Protests in Thailand

people in red shirts sitting on gray chair during daytime

Five pro-democracy leaders reported to Thai police this Monday, 1 December, to face accusations of lese majeste, a controversial and wide ranging anti-defamation law that prohibits criticism of Thailand’s royal family and threatens any offender with up to 15 years in prison.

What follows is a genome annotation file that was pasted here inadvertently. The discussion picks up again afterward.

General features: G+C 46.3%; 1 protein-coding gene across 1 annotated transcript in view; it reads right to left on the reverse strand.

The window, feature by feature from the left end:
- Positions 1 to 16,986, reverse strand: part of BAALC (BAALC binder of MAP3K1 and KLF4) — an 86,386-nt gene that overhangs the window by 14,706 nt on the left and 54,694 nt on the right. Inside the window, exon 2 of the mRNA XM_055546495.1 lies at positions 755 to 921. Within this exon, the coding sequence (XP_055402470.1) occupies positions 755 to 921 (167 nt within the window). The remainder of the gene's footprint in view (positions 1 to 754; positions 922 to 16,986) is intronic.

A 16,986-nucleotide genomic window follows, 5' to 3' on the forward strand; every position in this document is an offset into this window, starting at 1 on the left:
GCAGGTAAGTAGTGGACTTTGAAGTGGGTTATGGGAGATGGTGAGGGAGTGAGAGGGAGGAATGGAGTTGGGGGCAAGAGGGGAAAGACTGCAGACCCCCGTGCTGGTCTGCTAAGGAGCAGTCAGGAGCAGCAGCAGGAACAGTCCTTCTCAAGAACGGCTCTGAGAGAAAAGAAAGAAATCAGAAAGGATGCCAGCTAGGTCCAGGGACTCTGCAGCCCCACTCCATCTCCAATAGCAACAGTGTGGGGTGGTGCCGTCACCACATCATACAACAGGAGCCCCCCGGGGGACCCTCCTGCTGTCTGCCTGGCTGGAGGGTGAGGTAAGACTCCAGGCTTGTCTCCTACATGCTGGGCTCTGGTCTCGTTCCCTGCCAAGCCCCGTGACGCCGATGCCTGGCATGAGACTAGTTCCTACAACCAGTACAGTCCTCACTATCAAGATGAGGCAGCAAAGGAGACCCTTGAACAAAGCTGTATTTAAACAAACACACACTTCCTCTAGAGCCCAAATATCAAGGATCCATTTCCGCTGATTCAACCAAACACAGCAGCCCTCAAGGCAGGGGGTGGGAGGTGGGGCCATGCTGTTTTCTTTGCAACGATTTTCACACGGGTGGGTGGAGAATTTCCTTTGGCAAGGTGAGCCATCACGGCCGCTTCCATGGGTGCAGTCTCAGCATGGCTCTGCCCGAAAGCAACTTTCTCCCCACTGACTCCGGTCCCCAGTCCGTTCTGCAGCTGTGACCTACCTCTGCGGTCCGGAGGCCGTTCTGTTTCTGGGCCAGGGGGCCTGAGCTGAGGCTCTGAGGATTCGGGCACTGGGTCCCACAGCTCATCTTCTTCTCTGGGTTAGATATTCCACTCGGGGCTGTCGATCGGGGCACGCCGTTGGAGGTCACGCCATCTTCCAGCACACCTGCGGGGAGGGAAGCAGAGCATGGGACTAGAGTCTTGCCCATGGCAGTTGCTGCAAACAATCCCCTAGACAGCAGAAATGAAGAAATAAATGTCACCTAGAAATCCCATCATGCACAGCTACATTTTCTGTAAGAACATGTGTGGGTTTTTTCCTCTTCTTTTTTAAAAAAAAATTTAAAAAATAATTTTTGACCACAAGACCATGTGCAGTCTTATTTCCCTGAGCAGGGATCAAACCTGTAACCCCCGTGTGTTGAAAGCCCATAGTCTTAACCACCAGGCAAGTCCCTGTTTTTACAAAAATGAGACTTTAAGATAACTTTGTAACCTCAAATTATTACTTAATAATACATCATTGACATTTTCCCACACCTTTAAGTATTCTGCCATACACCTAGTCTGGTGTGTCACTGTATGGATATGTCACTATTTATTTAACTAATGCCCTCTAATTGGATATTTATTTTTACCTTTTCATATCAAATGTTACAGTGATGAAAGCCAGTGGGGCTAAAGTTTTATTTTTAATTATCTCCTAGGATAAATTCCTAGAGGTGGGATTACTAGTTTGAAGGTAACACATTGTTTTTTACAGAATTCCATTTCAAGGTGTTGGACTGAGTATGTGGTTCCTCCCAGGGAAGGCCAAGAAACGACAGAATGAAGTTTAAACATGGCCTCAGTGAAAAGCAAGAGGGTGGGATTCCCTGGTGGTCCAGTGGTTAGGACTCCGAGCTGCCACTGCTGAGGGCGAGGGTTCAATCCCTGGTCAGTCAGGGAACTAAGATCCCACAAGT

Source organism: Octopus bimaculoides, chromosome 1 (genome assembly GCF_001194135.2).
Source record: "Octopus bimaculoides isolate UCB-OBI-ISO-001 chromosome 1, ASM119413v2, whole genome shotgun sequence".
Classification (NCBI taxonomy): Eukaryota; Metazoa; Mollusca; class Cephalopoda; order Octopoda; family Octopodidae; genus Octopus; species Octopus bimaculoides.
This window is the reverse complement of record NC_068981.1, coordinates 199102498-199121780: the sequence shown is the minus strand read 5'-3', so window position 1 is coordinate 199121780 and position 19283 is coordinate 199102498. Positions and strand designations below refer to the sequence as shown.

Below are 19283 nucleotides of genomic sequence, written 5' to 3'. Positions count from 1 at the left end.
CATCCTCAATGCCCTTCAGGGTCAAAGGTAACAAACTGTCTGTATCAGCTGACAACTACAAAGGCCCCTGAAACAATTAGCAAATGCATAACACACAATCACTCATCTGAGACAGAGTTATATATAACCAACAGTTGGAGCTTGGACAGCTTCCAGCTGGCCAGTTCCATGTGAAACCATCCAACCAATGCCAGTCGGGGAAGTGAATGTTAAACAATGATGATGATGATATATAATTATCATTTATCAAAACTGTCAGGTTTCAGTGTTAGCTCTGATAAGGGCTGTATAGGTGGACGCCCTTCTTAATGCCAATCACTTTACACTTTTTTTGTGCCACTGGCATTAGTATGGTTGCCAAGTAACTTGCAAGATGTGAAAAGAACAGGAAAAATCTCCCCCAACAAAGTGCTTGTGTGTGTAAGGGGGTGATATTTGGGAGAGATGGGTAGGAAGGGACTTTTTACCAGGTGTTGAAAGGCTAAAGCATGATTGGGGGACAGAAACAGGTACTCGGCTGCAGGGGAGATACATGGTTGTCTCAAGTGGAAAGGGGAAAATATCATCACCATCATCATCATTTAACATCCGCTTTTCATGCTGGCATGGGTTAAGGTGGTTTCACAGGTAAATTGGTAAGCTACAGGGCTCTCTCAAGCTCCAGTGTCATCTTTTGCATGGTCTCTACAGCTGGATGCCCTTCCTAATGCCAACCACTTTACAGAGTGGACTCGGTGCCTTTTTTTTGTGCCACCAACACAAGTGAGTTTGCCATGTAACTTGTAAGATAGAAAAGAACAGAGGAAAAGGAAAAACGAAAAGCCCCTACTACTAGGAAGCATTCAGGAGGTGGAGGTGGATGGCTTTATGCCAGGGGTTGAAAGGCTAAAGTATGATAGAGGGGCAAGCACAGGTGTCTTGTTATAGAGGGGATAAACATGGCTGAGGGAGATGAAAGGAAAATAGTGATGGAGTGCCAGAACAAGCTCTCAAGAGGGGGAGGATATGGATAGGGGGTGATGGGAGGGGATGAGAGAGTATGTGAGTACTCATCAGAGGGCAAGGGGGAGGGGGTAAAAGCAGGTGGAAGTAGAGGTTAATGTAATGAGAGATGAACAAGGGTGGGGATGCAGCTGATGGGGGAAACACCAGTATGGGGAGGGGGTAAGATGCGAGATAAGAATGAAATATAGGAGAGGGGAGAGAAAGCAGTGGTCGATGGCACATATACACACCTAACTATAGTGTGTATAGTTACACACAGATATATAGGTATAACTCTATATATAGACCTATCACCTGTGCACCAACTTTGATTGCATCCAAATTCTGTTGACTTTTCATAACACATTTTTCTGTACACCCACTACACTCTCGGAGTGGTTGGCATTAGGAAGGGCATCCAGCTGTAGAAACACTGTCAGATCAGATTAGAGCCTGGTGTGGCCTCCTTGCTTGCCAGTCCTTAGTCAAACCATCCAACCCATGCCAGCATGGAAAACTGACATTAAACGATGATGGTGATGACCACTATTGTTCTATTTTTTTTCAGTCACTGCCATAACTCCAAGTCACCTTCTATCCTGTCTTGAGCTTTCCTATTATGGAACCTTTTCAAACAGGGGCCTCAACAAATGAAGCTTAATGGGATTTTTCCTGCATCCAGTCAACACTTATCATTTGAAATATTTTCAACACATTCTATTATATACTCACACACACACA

This is the first time in more than two years that the law has been used, indicating that authorities are becoming increasingly agitated with the demonstrationsThe protests have been ongoing since early 2020. Initially triggered by the dissolution of the Future Forward Party (FFP) in late February, they were first aimed at the government of Prime Minister Prayut Chan-o-cha, but have since then expanded to include the unprecedented demands for reform of the Thai monarchy. In recent months, the country has been shaken by heavy criticism of the monarchy and demands for the king to relinquish some of his power and wealth. Vajiralongkorn succeeded his father, King Bhumibol Adulyadej, in 2016. Since then, he has taken direct control of  the palace fortune, worth tens of billions of pounds. Additionally, in 2019, he brought the 1st and 11th Infantry regiments under his direct command, allowing him to sidestep the usual military chain of command.

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